Maker of nondefective component not liable for machine accident

Maker of nondefective component not liable for machine accident

Shannon Henry worked at aTexas-based Alcoa plant that processes raw aluminum into roll form and then paints it. Scrap aluminum produced by the process is taped onto an electrically powered scrap winder. Alcoa designed and assembled a control panel and wir

Shannon Henry worked at aTexas-based Alcoa plant that processes raw aluminum into roll form and then paints it. Scrap aluminum produced by the process is taped onto an electrically powered scrap winder. Alcoa designed and assembled a control panel and wired it to an inverter to regulate power to the scrap winder. The inverter, made by Toshiba International Corp. is for industrial applications where speed regulation of moving parts is required.

On Sept. 14, 1998, Henry, who was running the paint line at Alcoa, went to the scrap winder to begin recycling scrap aluminum. He asked a coworker to start the winder in the jog mode, which ran the motor at a slow speed. The co-worker pushed the start button, but the winder started at full speed in the run mode. Startled, Henry backed away. His pants caught on the hydraulic lines and he fell on his back, injuring himself.

Henry filed a product liability suit against Toshiba, claiming the inverter was defective. After a Texas trial jury awarded him $430,610 in damages, Toshiba appealed to the Texas Court of Appeals. That court asserted a faulty switch on the control panel was the cause of Henry's accident and the inverter was not defective.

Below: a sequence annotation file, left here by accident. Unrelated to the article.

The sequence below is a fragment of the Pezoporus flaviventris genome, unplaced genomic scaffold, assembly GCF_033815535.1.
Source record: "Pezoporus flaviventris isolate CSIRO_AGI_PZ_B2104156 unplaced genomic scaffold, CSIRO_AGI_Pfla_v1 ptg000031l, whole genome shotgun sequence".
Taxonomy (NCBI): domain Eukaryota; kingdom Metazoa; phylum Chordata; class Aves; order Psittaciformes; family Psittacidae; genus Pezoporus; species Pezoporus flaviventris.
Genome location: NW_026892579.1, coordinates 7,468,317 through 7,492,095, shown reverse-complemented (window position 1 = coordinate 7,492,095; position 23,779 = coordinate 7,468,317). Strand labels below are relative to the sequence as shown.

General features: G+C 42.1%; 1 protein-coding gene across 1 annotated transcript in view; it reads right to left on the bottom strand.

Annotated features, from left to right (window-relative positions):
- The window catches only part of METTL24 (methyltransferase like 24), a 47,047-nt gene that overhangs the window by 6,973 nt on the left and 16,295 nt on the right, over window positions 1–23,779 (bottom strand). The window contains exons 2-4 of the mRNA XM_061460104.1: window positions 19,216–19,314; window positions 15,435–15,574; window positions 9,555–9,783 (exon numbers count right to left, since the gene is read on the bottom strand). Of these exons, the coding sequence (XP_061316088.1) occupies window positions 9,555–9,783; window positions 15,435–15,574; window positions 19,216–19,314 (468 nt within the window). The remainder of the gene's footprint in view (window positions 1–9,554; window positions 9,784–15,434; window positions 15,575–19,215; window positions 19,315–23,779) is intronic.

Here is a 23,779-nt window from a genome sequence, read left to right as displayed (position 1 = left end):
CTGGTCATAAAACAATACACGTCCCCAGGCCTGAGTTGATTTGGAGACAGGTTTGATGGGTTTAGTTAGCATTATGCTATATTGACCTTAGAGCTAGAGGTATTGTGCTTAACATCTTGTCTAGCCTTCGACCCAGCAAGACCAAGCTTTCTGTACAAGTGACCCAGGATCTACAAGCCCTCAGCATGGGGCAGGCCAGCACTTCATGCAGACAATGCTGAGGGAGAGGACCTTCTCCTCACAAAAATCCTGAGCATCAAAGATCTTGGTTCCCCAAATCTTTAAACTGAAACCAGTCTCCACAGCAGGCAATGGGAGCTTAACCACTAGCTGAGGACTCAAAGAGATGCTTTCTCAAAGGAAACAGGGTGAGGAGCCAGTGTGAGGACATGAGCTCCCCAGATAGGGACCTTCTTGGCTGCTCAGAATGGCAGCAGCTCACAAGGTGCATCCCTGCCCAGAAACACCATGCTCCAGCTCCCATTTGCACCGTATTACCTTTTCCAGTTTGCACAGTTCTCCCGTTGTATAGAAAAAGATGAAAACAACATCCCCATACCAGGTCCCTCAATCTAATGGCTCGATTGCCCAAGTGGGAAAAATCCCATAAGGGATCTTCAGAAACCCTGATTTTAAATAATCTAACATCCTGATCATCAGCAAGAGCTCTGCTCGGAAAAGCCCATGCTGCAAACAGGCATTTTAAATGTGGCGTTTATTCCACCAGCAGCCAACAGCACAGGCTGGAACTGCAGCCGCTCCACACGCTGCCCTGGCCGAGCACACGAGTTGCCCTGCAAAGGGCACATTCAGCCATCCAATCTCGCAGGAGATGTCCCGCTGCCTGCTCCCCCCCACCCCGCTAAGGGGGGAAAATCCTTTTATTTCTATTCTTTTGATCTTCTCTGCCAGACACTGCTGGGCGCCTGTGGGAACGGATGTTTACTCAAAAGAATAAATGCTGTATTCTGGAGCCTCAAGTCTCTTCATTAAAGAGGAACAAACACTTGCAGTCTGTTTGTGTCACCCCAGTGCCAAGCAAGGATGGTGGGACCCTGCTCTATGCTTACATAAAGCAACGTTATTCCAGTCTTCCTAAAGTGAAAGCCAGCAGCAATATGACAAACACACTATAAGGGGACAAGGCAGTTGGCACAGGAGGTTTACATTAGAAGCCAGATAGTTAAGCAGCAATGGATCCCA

Under Texas law, a manufacturer of a component that is not defective should not be held liable when the component is integrated into a product alleged to be defective. The court, noting that at trial the Toshiba inverter was determined not to be defective, stated:

"It is clear the Toshiba inverter sold to Alcoa did not contain a manufacturing defect. The alleged defect is a result of the integration of the inverter into the Alcoa scrap-winding system. Accordingly, Toshiba can only be held liable for a design or marketing defect if it 'substantially participated' in the integration of the inverter into the design of the scrap-winder system." Based on the evidence presented, the appellate court concluded Toshiba did not substantially participate in integrating its inverter into the scrap winder, and so could not be held liable for Henry's injury. Since Alcoa was in total control of the design of the control panel, Toshiba played no part in the design of the scrap winder and the control panel.

Toshiba International Corp. v. Henry, 152 S.W.3d 774 (Tex.App. 2004), Court of Appeals of Texas, Dec. 9, 2004.
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